ACES/ American Crocodile Education Sanctuary is a non-profit organization permitted by the Belize Forest Department and dedicated to conserving Belize critical wetland habitats and protected species, specifically crocodilians, through scientific research and education in order to preserve wildlife for future generations. There is dire need of a crocodile refuge in Ambergris Caye for ill, injured and problematic American crocodiles, Crocodylus acutus.
The estimate total costs of the completion of this proposed crocodile holding facility is $42,509 BZD, or $21,255 USD. The facility would provide care and treatment for large crocodiles prior to their relocation to the main croc sanctuary in Ladyville, and would house small crocodiles that are ill, injured, or in high development areas. They would be reared without direct human contact and rehabilitated for re-release into undeveloped areas in Ambergris Caye. Currently, there are at least ten crocodiles on the island ranging in size from 10 inches, hatchlings, to over 11-feet that need care. The most severely injured croc in need of a safe habitat in captivity is “Jaws,” who was recently captured from under a DFC resident’s front stairs.
This proposed crocodile refuge will not only create employment for local tour guides, but would be a family oriented educational eco-tourist attraction for the island. The environmentally friendly facility will enhance the public’s safety by accommodating problematic crocodiles; supply professional care for ill and injured crocodiles; reduce human-croc conflicts by educating the public about crocodiles and how to safely coexist with them; increase additional professional employment opportunities for locals; and will stimulate the local economy by generating additional revenues. A small visitors’ entrance fee will provide self-sustainability. Any proceeds will be utilized for crocodile rescues, care, conservation efforts and education here on Ambergris Caye.
Already presented and approved by Belize’s Minister of Tourism, Manuel Heredia, Jr., in 2010, the facility would humanely display rescued crocodiles for educational purposes only. Each habitat is designed to minimize stress on the animals by limited viewing and giving the crocs ample space to conceal themselves. All habitats are designed in accordance with the Global Federation of Animal Shelters and the Belize Forest Department.
The proposed location of the facility is near Capricorn’s entrance, approximately three miles north of the Boca Del Rio Bridge on the east side of the road. Owner and Manager of the Green Iguana, Mario Cervoni, is currently building a local fresh produce center, Garden Foods, and has generously offered his lot on the east side for the crocodile refuge.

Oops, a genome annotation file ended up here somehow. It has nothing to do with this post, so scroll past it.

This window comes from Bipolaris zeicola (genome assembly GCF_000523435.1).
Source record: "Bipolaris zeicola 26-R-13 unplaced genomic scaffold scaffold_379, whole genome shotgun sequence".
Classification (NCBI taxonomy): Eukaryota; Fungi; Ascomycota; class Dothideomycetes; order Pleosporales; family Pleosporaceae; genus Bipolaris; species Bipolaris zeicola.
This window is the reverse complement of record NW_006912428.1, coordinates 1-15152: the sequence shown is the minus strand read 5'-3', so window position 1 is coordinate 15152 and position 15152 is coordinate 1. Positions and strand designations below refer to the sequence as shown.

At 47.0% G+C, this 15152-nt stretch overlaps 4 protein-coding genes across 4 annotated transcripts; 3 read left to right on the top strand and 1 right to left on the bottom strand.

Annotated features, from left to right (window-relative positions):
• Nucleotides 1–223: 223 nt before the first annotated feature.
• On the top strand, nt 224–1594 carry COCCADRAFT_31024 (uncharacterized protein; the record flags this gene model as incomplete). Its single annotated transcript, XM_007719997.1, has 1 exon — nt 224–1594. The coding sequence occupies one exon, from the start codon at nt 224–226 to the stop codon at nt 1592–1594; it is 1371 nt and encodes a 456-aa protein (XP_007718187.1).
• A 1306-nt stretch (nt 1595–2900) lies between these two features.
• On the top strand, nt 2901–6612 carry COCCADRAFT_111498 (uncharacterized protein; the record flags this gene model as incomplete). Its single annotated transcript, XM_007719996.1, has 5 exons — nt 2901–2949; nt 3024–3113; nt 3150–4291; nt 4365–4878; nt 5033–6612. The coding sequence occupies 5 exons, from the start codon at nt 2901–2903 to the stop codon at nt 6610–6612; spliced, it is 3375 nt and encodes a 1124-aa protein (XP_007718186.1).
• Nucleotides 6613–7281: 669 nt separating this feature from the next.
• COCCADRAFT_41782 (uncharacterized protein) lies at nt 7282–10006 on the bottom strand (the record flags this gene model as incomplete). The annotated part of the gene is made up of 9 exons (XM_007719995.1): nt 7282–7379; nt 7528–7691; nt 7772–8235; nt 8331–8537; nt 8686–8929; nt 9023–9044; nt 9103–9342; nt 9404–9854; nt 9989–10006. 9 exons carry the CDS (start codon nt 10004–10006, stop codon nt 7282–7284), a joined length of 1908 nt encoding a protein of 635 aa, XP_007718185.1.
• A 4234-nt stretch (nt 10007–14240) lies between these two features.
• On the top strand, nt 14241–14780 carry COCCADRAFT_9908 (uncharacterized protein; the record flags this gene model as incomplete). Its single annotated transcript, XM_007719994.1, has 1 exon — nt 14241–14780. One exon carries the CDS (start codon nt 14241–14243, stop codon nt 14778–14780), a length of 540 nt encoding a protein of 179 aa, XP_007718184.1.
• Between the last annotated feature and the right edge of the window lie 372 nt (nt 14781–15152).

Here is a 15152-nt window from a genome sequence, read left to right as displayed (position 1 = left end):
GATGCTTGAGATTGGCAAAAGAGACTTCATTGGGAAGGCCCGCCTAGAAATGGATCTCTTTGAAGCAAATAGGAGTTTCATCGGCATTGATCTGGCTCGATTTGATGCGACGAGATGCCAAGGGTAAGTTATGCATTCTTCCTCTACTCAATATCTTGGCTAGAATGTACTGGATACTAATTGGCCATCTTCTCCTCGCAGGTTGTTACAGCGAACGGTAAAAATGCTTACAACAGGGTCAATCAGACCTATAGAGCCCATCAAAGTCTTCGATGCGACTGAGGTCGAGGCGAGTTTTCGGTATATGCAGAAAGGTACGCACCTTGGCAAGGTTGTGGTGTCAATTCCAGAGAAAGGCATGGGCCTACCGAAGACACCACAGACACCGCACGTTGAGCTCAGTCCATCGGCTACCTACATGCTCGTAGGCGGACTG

Support from several private donors from the island has already been utilized 100% for two large habitats on the mainland to relocate the crocs from ACES arsoned facility and to permanently house larger problematic crocs from Ambergris Caye. We do intend to approach the San Pedro Business Association ASAP and will hold more fundraisers as needed to complete this proposal.
The croc issues here are ongoing, and it should be everyone’s responsibility. The majority of the croc-human conflicts occur in low income areas such as DFC, so ACES do not charge for relocating problematic crocodiles. This year alone we have rescued and relocated over 24 crocs here on the island; but relocation is not a solution. Over five of these crocs have had to be relocated several times because they do return, or turn up as someone else’s problem. The San Pedro Town Council supports ACES free community service by waiving ACES bridge fees for crocodile rescues, relocations, research and education.
No donation is too small. All donations are greatly appreciated and will be utilized 100% towards this proposal. In-kind donations are most welcome and USA tax-deductible donations can be made through ACES 501(c)(3) partner at BEEDFund.com.
If you would like to meet for more information, we are available at your convenience.
Sincerely, Vince & Cherie
This subadult American crocodile, called “Jaws,” suffers from a human inflicted jaw injury. Healed and still able to feed, the croc needs to remain in captivity to ensure survival. Fixing the jaw would entail risky
surgery and it most likely would not re-mend due to the crocodile’s strong bite force.
If crocodilians interest you, please check out Megan L Wood [first writer-in-residence for Matador U and the Belize Tourism Board’s Road Warrior Project] My Bohemian Life blog to see her Photo of the Day: Holy Croc! Tagging Crocodiles in Belize with ACES.